Report card for HR - 8 areas for improvement

In our work we get to speak daily with both HR professionals, and with Business Leaders around the world.  Here's an interesting summary of the top frustrations we hear from Company Executives when discussing their views on HR teams (in no particular order):

1. Lack of commercial awareness

We all work in the same company and we are supposed to share the same overall commercial objectives so why is it that I always feel HR has its own agenda and that commercial success comes second at best? I understand that HR has to make sure we do people things legally and properly, and I will do everything I can to meet those obligations, but I what I really want are:

i) HR business partners who understand how and why I make money for the company

ii) HR initiatives that create and support an environment in which I can do my best commercially

iii) An HR function that works alongside me and not separately

2. HR restructuring

The HR team is constantly changing!  I think they should find a way to deliver the best service and stick to it. Find a model that enables me get what I want from HR in a clear and consistent way and which enables HR to get the same from me. I understand the need to change things from time to time, to keep up to date with technology and business practice, but the changes cannot keep disrupting the service and support levels I should be getting

3. HR or Personnel

I really don’t care what you call yourselves and it seems to worry you more than anybody else. Maybe you won’t sort this out until you decide what it is you do or what it is you want to do

4. Business Partner or HR Executive

The same with your job titles. I know corporations have a habit of creating complex and complicated titles to add (apparent) meaning and status, but this is rarely the outcome. Maybe this is something we all need to take a look at

5. Strategy over delivery

What we really value from HR is the ability to get things done today to meet our immediate objectives.  I'm not interested in your conceptual thinking about the future, unless you can link it to profits or market share or real threats.  And I'm only going to discuss strategies, once you’ve got the basics right for me and my people. I know this doesn’t sound very exciting but it’s true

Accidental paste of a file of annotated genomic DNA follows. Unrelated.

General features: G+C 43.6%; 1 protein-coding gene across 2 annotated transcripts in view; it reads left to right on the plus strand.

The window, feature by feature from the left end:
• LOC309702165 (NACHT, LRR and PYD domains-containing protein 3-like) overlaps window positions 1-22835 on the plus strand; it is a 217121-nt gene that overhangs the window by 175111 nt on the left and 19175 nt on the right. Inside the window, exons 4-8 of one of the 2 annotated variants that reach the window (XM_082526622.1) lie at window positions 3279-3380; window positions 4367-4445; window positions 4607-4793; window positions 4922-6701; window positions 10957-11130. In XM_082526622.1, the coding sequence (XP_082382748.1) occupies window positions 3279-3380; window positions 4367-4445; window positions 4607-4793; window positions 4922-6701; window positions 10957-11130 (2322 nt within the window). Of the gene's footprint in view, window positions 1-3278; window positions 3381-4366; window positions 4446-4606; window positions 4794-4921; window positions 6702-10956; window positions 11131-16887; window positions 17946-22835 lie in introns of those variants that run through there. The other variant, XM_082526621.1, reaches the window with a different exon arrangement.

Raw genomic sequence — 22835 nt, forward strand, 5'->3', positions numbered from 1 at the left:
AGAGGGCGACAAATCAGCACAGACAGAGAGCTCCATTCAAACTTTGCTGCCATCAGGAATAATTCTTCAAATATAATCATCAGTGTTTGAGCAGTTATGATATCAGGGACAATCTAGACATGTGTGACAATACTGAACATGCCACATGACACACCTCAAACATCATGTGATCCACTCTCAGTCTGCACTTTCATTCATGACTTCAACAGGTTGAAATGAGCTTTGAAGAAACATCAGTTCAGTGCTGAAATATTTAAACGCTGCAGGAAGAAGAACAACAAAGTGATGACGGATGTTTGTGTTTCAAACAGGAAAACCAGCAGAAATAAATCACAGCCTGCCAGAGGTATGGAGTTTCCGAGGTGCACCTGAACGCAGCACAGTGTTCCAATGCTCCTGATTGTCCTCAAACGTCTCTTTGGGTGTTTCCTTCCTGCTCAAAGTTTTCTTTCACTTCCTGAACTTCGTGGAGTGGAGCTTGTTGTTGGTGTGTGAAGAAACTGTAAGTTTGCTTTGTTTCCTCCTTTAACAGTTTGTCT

6. Having a seat at the table

Do your job well, be commercial, demonstrate your relevance, be commercial, get the basics right, be commercial, speak the language of the business and be commercial. You’ll get invited to every business leadership meeting, if you are actually a business leader

7. Who does what and where?

I like having an HR person I can meet with when either of us wants to see the other but, if we have to have technology in the way, then make sure it’s simple to operate. I don’t want to spend my time navigating your HR labyrinth, so make sure any outsourced/insourced/near-shore/offshore solution works efficiently and effectively gives me what I want as simply and quickly as possible

8. New performance management systems

Frankly, I feel the same way about all your new HR initiatives that need help from me in scoping, testing and delivery. I appreciate that you need our input but timescales need to be tighter, delivery more certain and planning and execution much more professional. I’m happy to help but I have a day job too.  Yet another new HR idea that chews into hours of my time isn't going to be a priority when I have real budgets to meet.